Sharing a giggle after all the photos have been taken
(Isn't Hamish an awesome photographer???)

Walking across to the hotel for the reception
(I love the way you can see the movement of my dress in this shot.)

There's drama, and then there's drama.

Eat yer heart out, Julie Andrews/Princess Di/any other Royal
(Poised, but not posed. This one is candid.)

A Pirate's Wedding, Part III: Walking the Plank

Walking to the church was almost the best part. I was with my dad and my amazing awesome wonderful friends, who were the best bridesmaids in the universe. (Seriously.) The sky was blue, it was a crisp, early autumn day, the kind that make September your favorite month of the year. Though I never would have admitted it before hand (I would have said that the weather didn't matter so long as, at the end of the day, i was married), it was exactly the kind of day I'd always wanted for my wedding, since I was a little girl.

We crossed the street, I with my dress tucked up around my knees, and headed for the church. We approached the church from the south door, through the garden. If you know St. Mary Redcliffe, you know what a pretty walk it is. Walking down that cobbled path towards the 14th c. gothic church I felt like an absolute queen. It was impossible not to let a few tears slip through. I knew that when I saw my Pirate waiting for me I would either get it under control or lose it completely, but I had no idea which and I was terrified. Not terrified of getting married, you understand, just of totally losing my composure in front of a hundred guests, friends, and family. And video camera.

(Oh, the video arrived today! Hurrah!)

We stopped in the porch of the south door to give everyone a chance to take their places. (Mom insisted on waiting for me at the church door and wouldn't sit down until I'd arrived, and then insisted on being shown to her seat by one of the groomsmen. Nothing like making things more complicated than they need to be, is there?)

The Cake attached my train, which she'd been carrying for me, the groomsman went to give the musicians their cue, and the round and vibrant notes of Holst's 'Jupiter' filled the church from the corner where the brass quintet was sitting next to the giant organ.*

And that's all I remember with much coherence. After that it all becomes a bit of a blur. We sang "Simple Gifts," the old Shaker hymn about love and happiness. Pirate's brother played the violin while we sang "This Is The Day." They sang "Eternal Father Strong To Save" while we signed the register, which is good because it meant I didn't have to sing about "those in peril on the sea," which is the last line of every verse of that song. Ugh. (Pirate really wanted it.)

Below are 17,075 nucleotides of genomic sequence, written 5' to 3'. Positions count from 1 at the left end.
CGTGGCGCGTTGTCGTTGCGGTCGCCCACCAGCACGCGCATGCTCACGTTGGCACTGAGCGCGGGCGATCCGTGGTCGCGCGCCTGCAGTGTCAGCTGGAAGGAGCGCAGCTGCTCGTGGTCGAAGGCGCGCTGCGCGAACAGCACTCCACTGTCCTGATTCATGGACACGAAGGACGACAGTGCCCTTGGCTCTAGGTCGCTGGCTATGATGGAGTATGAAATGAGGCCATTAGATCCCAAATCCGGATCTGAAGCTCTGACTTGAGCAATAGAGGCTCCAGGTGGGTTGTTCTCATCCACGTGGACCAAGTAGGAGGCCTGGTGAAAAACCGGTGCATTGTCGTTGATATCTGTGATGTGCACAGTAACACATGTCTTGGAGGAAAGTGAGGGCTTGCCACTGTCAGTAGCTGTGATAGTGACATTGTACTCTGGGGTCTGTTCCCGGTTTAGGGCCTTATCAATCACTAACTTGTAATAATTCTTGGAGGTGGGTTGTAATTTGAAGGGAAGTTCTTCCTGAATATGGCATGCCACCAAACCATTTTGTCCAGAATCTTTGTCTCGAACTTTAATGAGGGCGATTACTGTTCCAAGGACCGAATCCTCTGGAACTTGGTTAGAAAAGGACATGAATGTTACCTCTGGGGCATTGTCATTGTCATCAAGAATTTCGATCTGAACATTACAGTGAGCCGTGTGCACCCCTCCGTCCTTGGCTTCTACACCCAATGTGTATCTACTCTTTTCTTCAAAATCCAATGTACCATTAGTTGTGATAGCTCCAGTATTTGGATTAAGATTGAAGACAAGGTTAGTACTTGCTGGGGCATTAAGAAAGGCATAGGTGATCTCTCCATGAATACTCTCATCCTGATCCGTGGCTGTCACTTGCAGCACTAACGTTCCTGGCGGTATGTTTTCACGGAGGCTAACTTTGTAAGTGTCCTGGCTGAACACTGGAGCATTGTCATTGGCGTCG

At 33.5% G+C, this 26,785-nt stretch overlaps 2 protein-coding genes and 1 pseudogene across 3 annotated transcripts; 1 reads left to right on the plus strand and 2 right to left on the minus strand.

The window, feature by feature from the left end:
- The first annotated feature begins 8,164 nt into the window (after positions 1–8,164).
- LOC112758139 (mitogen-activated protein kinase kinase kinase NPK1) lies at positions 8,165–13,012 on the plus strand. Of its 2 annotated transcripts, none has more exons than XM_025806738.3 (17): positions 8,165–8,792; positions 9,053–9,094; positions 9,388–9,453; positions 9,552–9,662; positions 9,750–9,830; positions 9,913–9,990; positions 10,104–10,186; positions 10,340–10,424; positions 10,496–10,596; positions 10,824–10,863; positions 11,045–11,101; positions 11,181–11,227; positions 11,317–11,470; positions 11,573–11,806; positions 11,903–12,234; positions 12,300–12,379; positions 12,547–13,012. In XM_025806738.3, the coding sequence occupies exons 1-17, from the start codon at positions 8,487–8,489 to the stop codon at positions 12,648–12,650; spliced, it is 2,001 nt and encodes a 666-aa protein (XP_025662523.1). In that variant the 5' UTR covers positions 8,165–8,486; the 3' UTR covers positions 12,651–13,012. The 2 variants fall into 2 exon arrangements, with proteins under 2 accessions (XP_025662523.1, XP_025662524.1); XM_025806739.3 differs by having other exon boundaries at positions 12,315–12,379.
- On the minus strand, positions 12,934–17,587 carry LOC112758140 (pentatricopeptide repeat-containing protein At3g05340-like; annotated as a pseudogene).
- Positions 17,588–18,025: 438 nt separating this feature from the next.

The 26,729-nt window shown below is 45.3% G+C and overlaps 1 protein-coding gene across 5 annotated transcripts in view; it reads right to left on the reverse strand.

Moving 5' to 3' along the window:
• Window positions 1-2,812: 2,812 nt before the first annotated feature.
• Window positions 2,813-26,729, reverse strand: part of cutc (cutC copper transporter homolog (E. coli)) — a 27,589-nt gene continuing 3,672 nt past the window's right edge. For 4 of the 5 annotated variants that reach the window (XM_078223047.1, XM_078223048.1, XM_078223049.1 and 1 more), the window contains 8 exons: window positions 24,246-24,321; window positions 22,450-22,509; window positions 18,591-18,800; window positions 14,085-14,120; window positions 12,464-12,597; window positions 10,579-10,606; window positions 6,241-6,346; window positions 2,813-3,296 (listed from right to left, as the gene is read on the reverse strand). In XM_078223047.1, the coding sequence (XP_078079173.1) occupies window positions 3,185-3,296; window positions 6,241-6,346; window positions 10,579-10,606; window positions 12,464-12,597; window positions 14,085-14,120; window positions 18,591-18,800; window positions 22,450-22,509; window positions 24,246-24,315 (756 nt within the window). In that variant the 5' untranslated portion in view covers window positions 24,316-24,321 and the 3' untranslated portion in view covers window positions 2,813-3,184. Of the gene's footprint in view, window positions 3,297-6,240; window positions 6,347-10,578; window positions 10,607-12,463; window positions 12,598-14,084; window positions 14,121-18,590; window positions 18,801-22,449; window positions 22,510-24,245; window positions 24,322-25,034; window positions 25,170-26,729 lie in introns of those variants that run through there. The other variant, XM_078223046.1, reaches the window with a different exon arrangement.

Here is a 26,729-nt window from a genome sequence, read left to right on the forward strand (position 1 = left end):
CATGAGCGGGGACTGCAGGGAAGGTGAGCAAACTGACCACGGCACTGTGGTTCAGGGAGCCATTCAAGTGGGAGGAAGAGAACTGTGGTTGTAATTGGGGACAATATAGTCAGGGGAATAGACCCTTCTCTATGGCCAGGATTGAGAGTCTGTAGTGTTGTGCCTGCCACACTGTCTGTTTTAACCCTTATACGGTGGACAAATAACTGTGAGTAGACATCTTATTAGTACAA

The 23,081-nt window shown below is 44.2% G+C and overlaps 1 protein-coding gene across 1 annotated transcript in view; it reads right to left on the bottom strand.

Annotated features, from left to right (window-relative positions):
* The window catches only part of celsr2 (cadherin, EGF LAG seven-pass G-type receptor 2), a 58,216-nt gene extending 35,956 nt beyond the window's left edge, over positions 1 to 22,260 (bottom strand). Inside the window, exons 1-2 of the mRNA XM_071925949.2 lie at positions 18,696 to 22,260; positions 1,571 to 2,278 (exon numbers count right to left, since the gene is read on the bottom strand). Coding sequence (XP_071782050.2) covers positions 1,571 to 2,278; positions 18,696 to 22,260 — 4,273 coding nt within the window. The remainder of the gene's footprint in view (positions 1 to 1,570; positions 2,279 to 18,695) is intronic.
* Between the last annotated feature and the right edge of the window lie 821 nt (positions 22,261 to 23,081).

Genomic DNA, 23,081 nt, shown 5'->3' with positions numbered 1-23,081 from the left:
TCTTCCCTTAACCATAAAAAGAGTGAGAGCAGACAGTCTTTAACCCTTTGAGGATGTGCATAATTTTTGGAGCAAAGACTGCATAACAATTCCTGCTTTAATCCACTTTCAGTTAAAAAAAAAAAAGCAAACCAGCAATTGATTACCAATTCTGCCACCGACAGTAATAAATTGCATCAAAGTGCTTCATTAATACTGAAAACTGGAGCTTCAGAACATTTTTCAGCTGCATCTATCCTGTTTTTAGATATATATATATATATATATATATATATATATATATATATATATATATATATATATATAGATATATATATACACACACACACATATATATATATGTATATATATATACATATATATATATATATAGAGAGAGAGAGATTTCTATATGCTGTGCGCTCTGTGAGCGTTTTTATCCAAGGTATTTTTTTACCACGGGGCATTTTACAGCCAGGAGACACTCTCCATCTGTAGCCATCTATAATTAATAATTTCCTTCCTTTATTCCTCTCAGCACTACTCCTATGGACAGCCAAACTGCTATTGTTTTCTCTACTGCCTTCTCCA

We had two readings, the one from Corinthians that everyone uses, and one from the Song of Songs about the difference between love and jealousy, which had a neat line about "deep waters cannot quench love," which I thought was quite apt.

Oh, how could I forget the sermon??? Poor Rev. Wendy had no idea what she'd done. She launched into this metaphor of marriage as baking a cake, and needing all the right ingredients etc. Poor woman had absolutely NO CLUE that I'd made our wedding cake, or about the dozens of hours of practice and all the drama that went along with it. I got such a case of the giggles that Pirate at one point even took my hand and squeezed it in that "get control of yourself" gesture. My mom and bridesmaids were absolutely wetting themselves in the front pew. The verger, John, who runs a very tight ship, was utterly scandalized by our behavior until we explained to him afterwards what all the giggling had been about.

And I remember keeling before the altar, barely able to keep myself from sliding off the kneeler, which was too high and made very slippery by all the sating and chiffon between it and my knees. I took Pirate's hand and he held me up so I wouldn't slide off.

I remember spending a lot of time looking at Rev. Wendy's vestments, which were clearly all hand embroidered and centuries old. They depicted scenes from Christ's life, and were very medieval in style.

And I remember listening to Pirate say his vows. Unlike the rehearsal the night before, where we whispered them in practice and didn't look at each other, he looked me straight in the eyes and said in full voice

I, The Pirate, take thee, Chaucer's Bitch, to my wedded wife, to have and to hold from this day forward, for better for worse, for richer for poorer, in sickness and in health, to love and to cherish, till death us do part, according to God's holy ordinance; and thereto I plight thee my troth.

The exchange of rings was even better...